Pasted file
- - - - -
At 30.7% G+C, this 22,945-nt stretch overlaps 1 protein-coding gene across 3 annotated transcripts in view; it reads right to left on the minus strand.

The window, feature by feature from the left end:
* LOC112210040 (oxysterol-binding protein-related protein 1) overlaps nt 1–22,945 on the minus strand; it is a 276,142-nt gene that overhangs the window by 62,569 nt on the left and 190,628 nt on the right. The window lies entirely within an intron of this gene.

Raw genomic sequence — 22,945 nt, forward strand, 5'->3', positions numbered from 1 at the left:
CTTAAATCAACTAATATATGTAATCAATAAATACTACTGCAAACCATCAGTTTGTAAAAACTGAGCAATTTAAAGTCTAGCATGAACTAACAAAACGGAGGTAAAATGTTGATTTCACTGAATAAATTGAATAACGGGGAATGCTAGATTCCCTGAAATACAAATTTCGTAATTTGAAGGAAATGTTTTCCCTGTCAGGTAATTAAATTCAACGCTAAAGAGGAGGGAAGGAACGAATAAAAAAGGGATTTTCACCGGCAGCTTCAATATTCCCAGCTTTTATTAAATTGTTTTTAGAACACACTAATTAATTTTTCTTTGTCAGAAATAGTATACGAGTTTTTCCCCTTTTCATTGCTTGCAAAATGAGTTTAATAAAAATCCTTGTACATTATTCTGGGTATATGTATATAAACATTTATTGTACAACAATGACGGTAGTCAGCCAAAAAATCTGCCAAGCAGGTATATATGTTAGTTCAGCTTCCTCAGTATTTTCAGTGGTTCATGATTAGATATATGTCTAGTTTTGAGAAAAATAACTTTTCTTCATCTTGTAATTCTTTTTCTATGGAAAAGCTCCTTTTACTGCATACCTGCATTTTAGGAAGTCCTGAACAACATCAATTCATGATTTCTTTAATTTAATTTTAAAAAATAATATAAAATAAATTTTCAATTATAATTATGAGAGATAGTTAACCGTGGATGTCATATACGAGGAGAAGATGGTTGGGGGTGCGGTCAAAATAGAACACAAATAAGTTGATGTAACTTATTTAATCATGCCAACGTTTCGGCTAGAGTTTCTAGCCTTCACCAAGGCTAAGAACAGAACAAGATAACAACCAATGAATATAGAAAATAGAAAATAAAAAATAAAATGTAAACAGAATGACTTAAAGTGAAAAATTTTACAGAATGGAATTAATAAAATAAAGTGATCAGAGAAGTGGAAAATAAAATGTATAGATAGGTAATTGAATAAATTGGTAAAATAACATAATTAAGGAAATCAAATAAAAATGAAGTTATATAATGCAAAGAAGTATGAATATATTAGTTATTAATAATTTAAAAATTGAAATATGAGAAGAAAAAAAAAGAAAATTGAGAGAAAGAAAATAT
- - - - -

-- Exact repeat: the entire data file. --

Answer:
At 30.7% G+C, this 22,945-nt stretch overlaps 1 protein-coding gene across 3 annotated transcripts in view; it reads right to left on the minus strand.

The window, feature by feature from the left end:
* LOC112210040 (oxysterol-binding protein-related protein 1) overlaps nt 1–22,945 on the minus strand; it is a 276,142-nt gene that overhangs the window by 62,569 nt on the left and 190,628 nt on the right. The window lies entirely within an intron of this gene.

Raw genomic sequence — 22,945 nt, forward strand, 5'->3', positions numbered from 1 at the left:
CTTAAATCAACTAATATATGTAATCAATAAATACTACTGCAAACCATCAGTTTGTAAAAACTGAGCAATTTAAAGTCTAGCATGAACTAACAAAACGGAGGTAAAATGTTGATTTCACTGAATAAATTGAATAACGGGGAATGCTAGATTCCCTGAAATACAAATTTCGTAATTTGAAGGAAATGTTTTCCCTGTCAGGTAATTAAATTCAACGCTAAAGAGGAGGGAAGGAACGAATAAAAAAGGGATTTTCACCGGCAGCTTCAATATTCCCAGCTTTTATTAAATTGTTTTTAGAACACACTAATTAATTTTTCTTTGTCAGAAATAGTATACGAGTTTTTCCCCTTTTCATTGCTTGCAAAATGAGTTTAATAAAAATCCTTGTACATTATTCTGGGTATATGTATATAAACATTTATTGTACAACAATGACGGTAGTCAGCCAAAAAATCTGCCAAGCAGGTATATATGTTAGTTCAGCTTCCTCAGTATTTTCAGTGGTTCATGATTAGATATATGTCTAGTTTTGAGAAAAATAACTTTTCTTCATCTTGTAATTCTTTTTCTATGGAAAAGCTCCTTTTACTGCATACCTGCATTTTAGGAAGTCCTGAACAACATCAATTCATGATTTCTTTAATTTAATTTTAAAAAATAATATAAAATAAATTTTCAATTATAATTATGAGAGATAGTTAACCGTGGATGTCATATACGAGGAGAAGATGGTTGGGGGTGCGGTCAAAATAGAACACAAATAAGTTGATGTAACTTATTTAATCATGCCAACGTTTCGGCTAGAGTTTCTAGCCTTCACCAAGGCTAAGAACAGAACAAGATAACAACCAATGAATATAGAAAATAGAAAATAAAAAATAAAATGTAAACAGAATGACTTAAAGTGAAAAATTTTACAGAATGGAATTAATAAAATAAAGTGATCAGAGAAGTGGAAAATAAAATGTATAGATAGGTAATTGAATAAATTGGTAAAATAACATAATTAAGGAAATCAAATAAAAATGAAGTTATATAATGCAAAGAAGTATGAATATATTAGTTATTAATAATTTAAAAATTGAAATATGAGAAGAAAAAAAAAGAAAATTGAGAGAAAGAAAATAT